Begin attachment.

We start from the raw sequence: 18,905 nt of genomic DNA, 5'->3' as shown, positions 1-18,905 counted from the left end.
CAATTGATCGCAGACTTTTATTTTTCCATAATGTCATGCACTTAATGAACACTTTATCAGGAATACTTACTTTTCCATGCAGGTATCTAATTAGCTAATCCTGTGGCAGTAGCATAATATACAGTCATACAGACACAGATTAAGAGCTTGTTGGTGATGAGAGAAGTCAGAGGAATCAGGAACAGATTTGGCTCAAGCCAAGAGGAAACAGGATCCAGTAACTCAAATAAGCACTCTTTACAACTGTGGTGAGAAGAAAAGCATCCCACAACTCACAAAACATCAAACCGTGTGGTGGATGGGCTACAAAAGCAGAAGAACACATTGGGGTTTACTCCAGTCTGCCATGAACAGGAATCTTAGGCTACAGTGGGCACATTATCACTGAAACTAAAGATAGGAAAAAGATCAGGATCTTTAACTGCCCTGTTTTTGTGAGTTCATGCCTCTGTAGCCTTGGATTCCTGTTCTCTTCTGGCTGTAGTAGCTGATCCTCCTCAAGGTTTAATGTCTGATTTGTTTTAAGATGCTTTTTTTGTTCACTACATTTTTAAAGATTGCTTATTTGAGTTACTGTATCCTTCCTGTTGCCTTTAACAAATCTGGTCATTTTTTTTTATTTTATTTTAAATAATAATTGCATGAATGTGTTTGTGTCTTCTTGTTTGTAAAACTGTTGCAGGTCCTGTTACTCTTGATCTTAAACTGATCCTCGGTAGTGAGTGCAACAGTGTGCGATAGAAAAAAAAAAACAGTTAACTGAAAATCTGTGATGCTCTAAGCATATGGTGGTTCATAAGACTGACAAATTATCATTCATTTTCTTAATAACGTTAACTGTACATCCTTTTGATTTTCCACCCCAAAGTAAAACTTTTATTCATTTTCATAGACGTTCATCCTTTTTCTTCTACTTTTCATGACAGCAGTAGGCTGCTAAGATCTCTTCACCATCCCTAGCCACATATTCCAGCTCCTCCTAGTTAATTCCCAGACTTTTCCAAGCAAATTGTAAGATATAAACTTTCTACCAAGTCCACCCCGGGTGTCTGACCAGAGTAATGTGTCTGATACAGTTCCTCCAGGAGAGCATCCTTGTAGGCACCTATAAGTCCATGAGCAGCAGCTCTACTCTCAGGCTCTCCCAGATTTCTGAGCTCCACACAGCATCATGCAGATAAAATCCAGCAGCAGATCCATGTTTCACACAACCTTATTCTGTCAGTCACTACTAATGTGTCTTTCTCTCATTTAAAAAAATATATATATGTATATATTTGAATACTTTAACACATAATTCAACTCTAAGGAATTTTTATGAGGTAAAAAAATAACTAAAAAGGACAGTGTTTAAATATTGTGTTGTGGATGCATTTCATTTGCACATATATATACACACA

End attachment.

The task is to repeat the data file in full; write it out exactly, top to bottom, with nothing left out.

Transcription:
We start from the raw sequence: 18,905 nt of genomic DNA, 5'->3' as shown, positions 1-18,905 counted from the left end.
CAATTGATCGCAGACTTTTATTTTTCCATAATGTCATGCACTTAATGAACACTTTATCAGGAATACTTACTTTTCCATGCAGGTATCTAATTAGCTAATCCTGTGGCAGTAGCATAATATACAGTCATACAGACACAGATTAAGAGCTTGTTGGTGATGAGAGAAGTCAGAGGAATCAGGAACAGATTTGGCTCAAGCCAAGAGGAAACAGGATCCAGTAACTCAAATAAGCACTCTTTACAACTGTGGTGAGAAGAAAAGCATCCCACAACTCACAAAACATCAAACCGTGTGGTGGATGGGCTACAAAAGCAGAAGAACACATTGGGGTTTACTCCAGTCTGCCATGAACAGGAATCTTAGGCTACAGTGGGCACATTATCACTGAAACTAAAGATAGGAAAAAGATCAGGATCTTTAACTGCCCTGTTTTTGTGAGTTCATGCCTCTGTAGCCTTGGATTCCTGTTCTCTTCTGGCTGTAGTAGCTGATCCTCCTCAAGGTTTAATGTCTGATTTGTTTTAAGATGCTTTTTTTGTTCACTACATTTTTAAAGATTGCTTATTTGAGTTACTGTATCCTTCCTGTTGCCTTTAACAAATCTGGTCATTTTTTTTTATTTTATTTTAAATAATAATTGCATGAATGTGTTTGTGTCTTCTTGTTTGTAAAACTGTTGCAGGTCCTGTTACTCTTGATCTTAAACTGATCCTCGGTAGTGAGTGCAACAGTGTGCGATAGAAAAAAAAAAACAGTTAACTGAAAATCTGTGATGCTCTAAGCATATGGTGGTTCATAAGACTGACAAATTATCATTCATTTTCTTAATAACGTTAACTGTACATCCTTTTGATTTTCCACCCCAAAGTAAAACTTTTATTCATTTTCATAGACGTTCATCCTTTTTCTTCTACTTTTCATGACAGCAGTAGGCTGCTAAGATCTCTTCACCATCCCTAGCCACATATTCCAGCTCCTCCTAGTTAATTCCCAGACTTTTCCAAGCAAATTGTAAGATATAAACTTTCTACCAAGTCCACCCCGGGTGTCTGACCAGAGTAATGTGTCTGATACAGTTCCTCCAGGAGAGCATCCTTGTAGGCACCTATAAGTCCATGAGCAGCAGCTCTACTCTCAGGCTCTCCCAGATTTCTGAGCTCCACACAGCATCATGCAGATAAAATCCAGCAGCAGATCCATGTTTCACACAACCTTATTCTGTCAGTCACTACTAATGTGTCTTTCTCTCATTTAAAAAAATATATATATGTATATATTTGAATACTTTAACACATAATTCAACTCTAAGGAATTTTTATGAGGTAAAAAAATAACTAAAAAGGACAGTGTTTAAATATTGTGTTGTGGATGCATTTCATTTGCACATATATATACACACA